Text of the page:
Entering Laos was bureaucratic but friendly. We queued to present our passports, visa application forms (carefully completed under Rabbit's supervision back in Bangkok) and US dollars - the preferred currency for our visa fees. These vanished into an office and then reappeared at the next window along a few minutes later, where a smiling official called each of us over by our first names to return the passports, now embellished by a very impressive visa. At the currency exchange window I suddenly became much richer - the 2,000-odd Thai Baht I had left (about £40) transformed into nearly half a million Lao Kip! The large numbers associated with currencies in this region (both Vietnam & Cambodia had similarly huge exchange rates) caught me out on more than one occasion where the mass of notes with lots of zeroes in my wallet turned out to only be worth a few pounds.
I was puzzled by the fact that we'd boarded the bus from the pavement but disembarked into the middle of the (thankfully empty) road. It turned out that Laos, Vietnam & Cambodia, probably due to their French colonial history, drove on the right while Thailand, with British influence, drives on the left.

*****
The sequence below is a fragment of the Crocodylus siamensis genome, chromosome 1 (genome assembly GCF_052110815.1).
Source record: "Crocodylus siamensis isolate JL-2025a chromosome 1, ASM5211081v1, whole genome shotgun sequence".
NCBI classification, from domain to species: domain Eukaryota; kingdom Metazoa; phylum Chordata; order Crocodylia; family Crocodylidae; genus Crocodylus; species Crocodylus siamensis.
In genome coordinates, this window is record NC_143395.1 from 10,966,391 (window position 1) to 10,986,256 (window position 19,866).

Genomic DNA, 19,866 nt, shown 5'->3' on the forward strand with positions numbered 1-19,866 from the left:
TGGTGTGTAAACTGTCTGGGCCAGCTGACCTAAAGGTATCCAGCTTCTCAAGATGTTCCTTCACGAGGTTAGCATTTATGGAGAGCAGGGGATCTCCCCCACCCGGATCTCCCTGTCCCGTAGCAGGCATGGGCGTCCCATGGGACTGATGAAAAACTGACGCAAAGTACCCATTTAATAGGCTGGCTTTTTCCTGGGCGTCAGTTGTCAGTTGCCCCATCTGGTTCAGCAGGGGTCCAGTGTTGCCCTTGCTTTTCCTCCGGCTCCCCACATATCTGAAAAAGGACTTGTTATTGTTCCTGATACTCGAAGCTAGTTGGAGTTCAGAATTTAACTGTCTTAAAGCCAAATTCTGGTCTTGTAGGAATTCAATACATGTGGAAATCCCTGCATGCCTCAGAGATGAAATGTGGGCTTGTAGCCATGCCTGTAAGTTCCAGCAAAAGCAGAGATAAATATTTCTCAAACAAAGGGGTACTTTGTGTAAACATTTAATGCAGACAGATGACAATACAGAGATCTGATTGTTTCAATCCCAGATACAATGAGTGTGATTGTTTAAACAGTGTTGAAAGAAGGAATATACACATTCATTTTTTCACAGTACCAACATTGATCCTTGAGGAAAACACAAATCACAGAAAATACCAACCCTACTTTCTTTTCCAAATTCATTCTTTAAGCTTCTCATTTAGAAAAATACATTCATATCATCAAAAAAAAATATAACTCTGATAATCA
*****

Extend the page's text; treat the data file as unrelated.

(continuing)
All settled in the boat, Mekong river
Once through into Laos we were introduced to a Lao tour guide who would be accompanying us for the first half of our visit (Rabbit was still our main guide), boarded another minibus and were driven to the boarding point for our slowboat cruise down the Mekong river. This turned out to be just a grassy riverbank with over a dozen long, thin boats moored up together but soon our bags were whisked abord one of them, we were guided down and helped aboard, and soon we were smoothly chugging down the wide river.
Our time in Thailand hadn't seemed particularly busy or rushed at the time but once settled onto the boat a wonderful sense of peace and relaxation swept over us all. The cool breeze from our passage was a wonderful contrast from the dry heat of the road and there were Hello Kitty-style blankets for the more sensitive amongst us (intellectual property consideration remained somewhat hazy throughout the region). Soon after casting off a segment of the roof was slid aside, leaving a section of the boat where you could stand on the benches and get an uninterrupted view of the surrounding countryside and passing vessels. With our slow pace down the river there was no need of twitchy checking for photogenic subjects or scenes, potential photographs could be spotted, composed & snapped at a leisurely pace and the clicking of a shutter gave notice of new vistas to the rest of the photographers on board. Time slowed as we passed through the tree-covered hills on the wide, slow river.